Next to Minerva was once a statue of the martyred John Nepomuk (9th pillar) which was added in 1738. After Nepomuk’s statue fell into the Neckar River during the Flood of 1784, it was moved along the Northern river bank where it sits overlooked by tourists today. His statue’s tumble into the river was slightly ironic as the Saint had been murdered by being tossed into the Vltava River in Prague in 1393. At the riverbank below the Nepomuk Statue, you’ll find the romantic Love Stone (Liebesstein) where visiting couples are encouraged to leave love locks. The large sandstone slab is where the famous lyricist Joseph von Eichendorff and his beloved Katharina Foerster (nicknamed Kaethchen) often met in 1808.
As you take in the views and head South toward Old Town Heidelberg, the final stone statue on the Old Bridge is of Elector Karl Theodor (2nd pillar) who stands above his own coat of arms. Karl is the ruler who commissioned the current reconstruction of the Old Bridge (9th overall) in 1786-1788. In the Middle Ages, this was the location of a guardhouse and the figures below Karl symbolize the territories around the Danube, Isar, Mosel, and Rhine rivers which he ruled at the time of the build.
2. Old Bridge Tower (Brückentor):
About The Bridge Gate Towers: The 92-foot-tall twin towers of the Old Bridge Gate leading into Heidelberg is the town’s second most iconic feature after the mighty castle. There have been round twin towers above this entrance into town since at least 1400s when they were part of Heidelberg’s Medieval fortifications. The earliest depiction of this wonderful gate was from a woodcut image of town by Sebastian Münster in 1527 as well as some engravings from 1550.
After surviving floods and wars over the centuries, the gate towers were fitted with their current canopy roofs in 1714. The Western Tower (called the Guild tower) has three Medieval dungeon rooms and the Eastern Tower has a spiral staircase that leads up to the small apartment of the bridge guard over the middle archway above the gate. Paid tolls were enforced at the gate for any foreigners crossing the bridge until 1878.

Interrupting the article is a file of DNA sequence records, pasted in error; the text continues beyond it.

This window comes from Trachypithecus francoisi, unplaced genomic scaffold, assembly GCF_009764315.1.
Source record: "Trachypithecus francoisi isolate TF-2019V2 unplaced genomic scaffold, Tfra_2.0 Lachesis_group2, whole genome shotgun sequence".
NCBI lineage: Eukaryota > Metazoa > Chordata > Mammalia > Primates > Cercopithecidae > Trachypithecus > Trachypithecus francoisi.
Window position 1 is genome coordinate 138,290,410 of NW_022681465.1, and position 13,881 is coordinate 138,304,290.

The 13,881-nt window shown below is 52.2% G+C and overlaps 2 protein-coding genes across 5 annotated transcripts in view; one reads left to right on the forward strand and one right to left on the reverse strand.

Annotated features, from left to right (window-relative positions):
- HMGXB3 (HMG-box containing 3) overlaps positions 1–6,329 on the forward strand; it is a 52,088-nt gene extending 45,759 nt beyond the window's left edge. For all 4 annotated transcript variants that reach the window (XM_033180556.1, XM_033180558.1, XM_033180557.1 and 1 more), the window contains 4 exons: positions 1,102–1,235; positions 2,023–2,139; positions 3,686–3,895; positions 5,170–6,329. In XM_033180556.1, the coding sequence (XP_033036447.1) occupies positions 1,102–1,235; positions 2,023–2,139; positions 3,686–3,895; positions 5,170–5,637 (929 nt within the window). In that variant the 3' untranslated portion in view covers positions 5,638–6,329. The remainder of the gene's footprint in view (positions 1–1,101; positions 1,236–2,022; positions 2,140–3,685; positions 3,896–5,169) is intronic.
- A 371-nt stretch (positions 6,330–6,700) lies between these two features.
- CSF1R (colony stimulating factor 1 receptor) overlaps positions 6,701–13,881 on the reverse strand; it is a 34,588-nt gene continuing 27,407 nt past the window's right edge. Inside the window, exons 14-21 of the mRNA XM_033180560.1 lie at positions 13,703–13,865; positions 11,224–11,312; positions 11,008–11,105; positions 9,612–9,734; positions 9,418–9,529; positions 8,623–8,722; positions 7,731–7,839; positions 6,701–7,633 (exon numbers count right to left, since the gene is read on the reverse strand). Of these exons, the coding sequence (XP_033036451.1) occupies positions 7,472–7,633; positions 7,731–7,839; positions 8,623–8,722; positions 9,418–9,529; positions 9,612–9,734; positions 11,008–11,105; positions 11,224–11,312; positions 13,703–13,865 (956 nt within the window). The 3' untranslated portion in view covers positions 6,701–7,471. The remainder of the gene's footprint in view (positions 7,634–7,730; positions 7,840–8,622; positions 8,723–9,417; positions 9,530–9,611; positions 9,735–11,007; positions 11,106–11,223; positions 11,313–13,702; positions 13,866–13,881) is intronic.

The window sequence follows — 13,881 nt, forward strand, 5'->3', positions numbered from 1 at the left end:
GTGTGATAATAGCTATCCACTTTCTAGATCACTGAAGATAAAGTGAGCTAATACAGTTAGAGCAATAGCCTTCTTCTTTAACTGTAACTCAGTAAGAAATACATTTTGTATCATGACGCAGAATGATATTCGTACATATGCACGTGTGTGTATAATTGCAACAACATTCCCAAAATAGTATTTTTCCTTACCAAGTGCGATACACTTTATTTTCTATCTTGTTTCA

3. Bridge Monkey Statue (Brückenaffe):
About The Bridge Monkey Statue: The playful Bridge Monkey Statue is one of the most photographed things on our free Heidelberg walking tour, but few tourists know the meaning behind it. Now on the Southern end of the Old Bridge, originally the statue sat at the Northern end in as early as the 1400s. That side of the river was the domain of the Bishop of Mainz and the monkey grabbed his butt pointing in that direction to let the Bishop know he had no jurisdiction in Heidelberg. The early version of the Bridge Monkey Statue also held a mirror which was important to remind local citizens to have self-reflection as they traveled. City goers and country folk were reminded that neither was better than the other as they crossed into each other’s realms.
During the Palatinate War of Succession (1689-1693) the original Bridge Monkey Statute disappeared and the neighboring Monkey Gate Tower was damaged. Luckily Professor Gernot Rumpf installed a modern bronze version of the Heidelberg Bridge Monkey on the Southern end of the Old Bridge in 1979 to bring the legend back to life. Every day you can see lines of tourists waiting to insert their heads into the statue to form a helmet-like monkey mask, but there is still a lot of hidden symbolism.